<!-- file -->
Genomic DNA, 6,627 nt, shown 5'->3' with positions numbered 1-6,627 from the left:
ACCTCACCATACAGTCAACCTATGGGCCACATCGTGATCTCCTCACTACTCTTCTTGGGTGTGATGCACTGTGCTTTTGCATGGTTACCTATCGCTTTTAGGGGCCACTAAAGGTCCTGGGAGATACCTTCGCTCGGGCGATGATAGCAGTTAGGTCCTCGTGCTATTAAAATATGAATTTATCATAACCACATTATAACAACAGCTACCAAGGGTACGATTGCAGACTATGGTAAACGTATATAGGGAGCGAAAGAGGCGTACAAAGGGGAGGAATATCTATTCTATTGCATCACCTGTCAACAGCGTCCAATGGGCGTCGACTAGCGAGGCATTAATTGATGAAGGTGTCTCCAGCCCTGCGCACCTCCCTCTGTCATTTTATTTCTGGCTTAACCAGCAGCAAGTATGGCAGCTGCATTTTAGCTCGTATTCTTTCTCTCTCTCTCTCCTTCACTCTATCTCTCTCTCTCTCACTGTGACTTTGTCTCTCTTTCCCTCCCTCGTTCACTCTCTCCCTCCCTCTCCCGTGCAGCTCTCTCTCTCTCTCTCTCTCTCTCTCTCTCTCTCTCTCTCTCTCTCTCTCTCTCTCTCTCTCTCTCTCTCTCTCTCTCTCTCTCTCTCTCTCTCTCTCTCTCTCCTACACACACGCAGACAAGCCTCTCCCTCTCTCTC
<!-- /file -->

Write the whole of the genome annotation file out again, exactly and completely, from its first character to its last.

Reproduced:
Genomic DNA, 6,627 nt, shown 5'->3' with positions numbered 1-6,627 from the left:
ACCTCACCATACAGTCAACCTATGGGCCACATCGTGATCTCCTCACTACTCTTCTTGGGTGTGATGCACTGTGCTTTTGCATGGTTACCTATCGCTTTTAGGGGCCACTAAAGGTCCTGGGAGATACCTTCGCTCGGGCGATGATAGCAGTTAGGTCCTCGTGCTATTAAAATATGAATTTATCATAACCACATTATAACAACAGCTACCAAGGGTACGATTGCAGACTATGGTAAACGTATATAGGGAGCGAAAGAGGCGTACAAAGGGGAGGAATATCTATTCTATTGCATCACCTGTCAACAGCGTCCAATGGGCGTCGACTAGCGAGGCATTAATTGATGAAGGTGTCTCCAGCCCTGCGCACCTCCCTCTGTCATTTTATTTCTGGCTTAACCAGCAGCAAGTATGGCAGCTGCATTTTAGCTCGTATTCTTTCTCTCTCTCTCTCCTTCACTCTATCTCTCTCTCTCTCACTGTGACTTTGTCTCTCTTTCCCTCCCTCGTTCACTCTCTCCCTCCCTCTCCCGTGCAGCTCTCTCTCTCTCTCTCTCTCTCTCTCTCTCTCTCTCTCTCTCTCTCTCTCTCTCTCTCTCTCTCTCTCTCTCTCTCTCTCTCTCTCTCTCTCTCTCTCTCTCTCCTACACACACGCAGACAAGCCTCTCCCTCTCTCTC